It all comes down to this. Three days remain in the 2012 legislative session, and they promise to be as exciting and action-packed as any legislative finale in recent memory. Lots of unfinished business remains, and all eyes are on the House calendar as SB 2, the Civil Unions bill, makes its way to the House floor. Will this be the year for committed couples hoping to win legal recognition for their relationships? Will parliamentary procedures thwart the will of a majority of House members? Or will the clock run out without a final vote on SB 2? We'll know by Tuesday or Wednesday night.
CIVIL UNIONS MAKE DRAMATIC ADVANCE
The biggest news coming out of the Capitol for the last two weeks has been the forward march of progress with SB 2. The second and third reading debates of SB 2 on the Senate floor were some of the best we've seen all year. Passionate, respectful and sincere, supporters and opponents made their positions known.
Here's the video from my closing remarks at the end of the third reading debate. The day before I had paraphrased a famous speech from a Shakespeare play, and the next day opponents of SB 2 spent much of their time quoting scripture (click here for a sample). This context should help you appreciate the video clip below:
|Senator Pat Steadman on Civil Unions|
SB 2 is now pending before the House Appropriations Committee, its last stop before being referred to the floor for a vote of the full House. The Vice-Chair of the Appropriations Committee, Rep. Cheri Gerou (R-Evergreen) has publicly stated that she will vote in favor of the bill, something Rep. Mark Ferrandino and I have known for some time, as we both have served on the Joint Budget Committee with her and have discussed this issue on several occasions. The House Judiciary and Finance Committees each approved the bill last week with one Republican representative joining with the Democratic members to pass the bill. Rep. BJ Nikkel (R-Loveland) and Rep. Don Beezley (R-Broomfield) have expressed satisfaction with the votes they cast in favor of the bill, votes some might call courageous, but votes these legislators saw as doing what was right for their constituents and the people of Colorado. Either way, they've earned a lot of respect. And sadly, neither is running for reelection.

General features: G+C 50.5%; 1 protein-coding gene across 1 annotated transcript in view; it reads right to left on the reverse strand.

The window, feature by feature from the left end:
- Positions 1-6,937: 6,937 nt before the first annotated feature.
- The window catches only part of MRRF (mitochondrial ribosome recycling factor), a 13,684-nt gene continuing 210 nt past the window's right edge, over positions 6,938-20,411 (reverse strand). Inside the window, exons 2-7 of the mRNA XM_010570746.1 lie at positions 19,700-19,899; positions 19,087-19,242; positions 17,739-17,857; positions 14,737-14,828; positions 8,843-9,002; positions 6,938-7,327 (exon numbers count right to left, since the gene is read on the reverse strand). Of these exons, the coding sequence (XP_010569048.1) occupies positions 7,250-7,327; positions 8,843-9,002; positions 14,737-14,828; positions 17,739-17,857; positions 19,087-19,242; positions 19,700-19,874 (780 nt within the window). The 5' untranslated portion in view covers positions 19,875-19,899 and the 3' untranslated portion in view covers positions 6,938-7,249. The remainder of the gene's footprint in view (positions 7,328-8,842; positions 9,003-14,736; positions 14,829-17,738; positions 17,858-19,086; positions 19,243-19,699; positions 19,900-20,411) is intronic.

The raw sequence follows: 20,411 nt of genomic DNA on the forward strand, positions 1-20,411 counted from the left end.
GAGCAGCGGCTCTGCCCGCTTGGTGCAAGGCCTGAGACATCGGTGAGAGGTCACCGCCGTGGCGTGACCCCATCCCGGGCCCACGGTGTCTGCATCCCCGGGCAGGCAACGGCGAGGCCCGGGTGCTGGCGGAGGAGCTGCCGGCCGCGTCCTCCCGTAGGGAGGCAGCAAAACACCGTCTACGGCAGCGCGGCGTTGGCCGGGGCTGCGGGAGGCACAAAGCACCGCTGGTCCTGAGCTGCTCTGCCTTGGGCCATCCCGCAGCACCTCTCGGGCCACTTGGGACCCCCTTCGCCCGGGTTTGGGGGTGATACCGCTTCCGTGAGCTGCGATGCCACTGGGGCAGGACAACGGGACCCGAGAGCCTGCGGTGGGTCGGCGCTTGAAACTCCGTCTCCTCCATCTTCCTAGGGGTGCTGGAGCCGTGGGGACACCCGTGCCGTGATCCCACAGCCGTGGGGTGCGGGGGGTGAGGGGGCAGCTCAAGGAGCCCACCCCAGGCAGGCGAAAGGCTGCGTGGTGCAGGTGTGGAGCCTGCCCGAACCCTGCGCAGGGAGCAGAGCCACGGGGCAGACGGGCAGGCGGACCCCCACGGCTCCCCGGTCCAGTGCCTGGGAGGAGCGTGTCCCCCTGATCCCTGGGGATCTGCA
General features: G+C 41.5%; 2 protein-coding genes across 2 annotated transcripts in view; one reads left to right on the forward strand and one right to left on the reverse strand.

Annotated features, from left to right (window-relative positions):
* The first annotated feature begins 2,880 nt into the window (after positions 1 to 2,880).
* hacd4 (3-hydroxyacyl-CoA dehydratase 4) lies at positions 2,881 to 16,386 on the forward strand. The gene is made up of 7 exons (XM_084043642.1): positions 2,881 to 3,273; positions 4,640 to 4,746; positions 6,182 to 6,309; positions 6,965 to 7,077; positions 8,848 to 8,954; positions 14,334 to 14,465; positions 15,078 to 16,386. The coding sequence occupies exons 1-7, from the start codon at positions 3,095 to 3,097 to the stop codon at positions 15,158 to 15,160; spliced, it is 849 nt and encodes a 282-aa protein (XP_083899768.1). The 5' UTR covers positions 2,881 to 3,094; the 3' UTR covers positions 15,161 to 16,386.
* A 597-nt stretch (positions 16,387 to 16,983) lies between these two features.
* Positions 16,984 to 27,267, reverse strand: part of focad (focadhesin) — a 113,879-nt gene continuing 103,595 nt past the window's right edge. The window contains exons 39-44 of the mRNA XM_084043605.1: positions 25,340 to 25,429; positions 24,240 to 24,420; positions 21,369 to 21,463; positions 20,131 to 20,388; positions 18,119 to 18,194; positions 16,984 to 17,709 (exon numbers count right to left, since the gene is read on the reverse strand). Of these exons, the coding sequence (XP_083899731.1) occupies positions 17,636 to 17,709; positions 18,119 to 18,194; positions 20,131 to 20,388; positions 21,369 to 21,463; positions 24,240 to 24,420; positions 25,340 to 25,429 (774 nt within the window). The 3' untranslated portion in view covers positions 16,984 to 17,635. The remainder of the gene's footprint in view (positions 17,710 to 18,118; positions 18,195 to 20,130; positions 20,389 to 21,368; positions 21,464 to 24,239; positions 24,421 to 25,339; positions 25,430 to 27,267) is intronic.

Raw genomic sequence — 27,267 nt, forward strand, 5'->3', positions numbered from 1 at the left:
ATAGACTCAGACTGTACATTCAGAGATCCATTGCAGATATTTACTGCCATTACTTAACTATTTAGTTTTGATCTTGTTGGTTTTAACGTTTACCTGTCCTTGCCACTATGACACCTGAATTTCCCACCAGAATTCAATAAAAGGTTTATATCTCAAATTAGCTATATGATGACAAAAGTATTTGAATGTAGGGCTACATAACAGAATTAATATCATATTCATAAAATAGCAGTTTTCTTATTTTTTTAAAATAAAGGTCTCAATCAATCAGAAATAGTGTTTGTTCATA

Here are some links to further news coverage of SB 2:
Senate Gives Initial Approval
Supporters Brace for Crucial Committee Hearing
Passage of Civil Unions Bill Could Go Down to Wire
MORE REASONS FOR 3 DAYS OF NAIL-BITING
SB 2 isn't the only source of drama in the last three days. Believe it or not, the School Finance Act is still pending in a Senate committee. HB 1345 was held up in the House as negotiations were taking place around the third grade literacy bill, HB 1238. Earlier last week, the literacy bill won unanimous approval in the Senate and was sent back to the House for concurrence with carefully negotiated amendments. With this significant accomplishment secure, the House finally sent the School Finance Act over to the Senate. We'll act on it in Senate Appropriations Committee on Monday. Due to the dictates of Amendment 23, the legislature must pass a School Finance Act each year.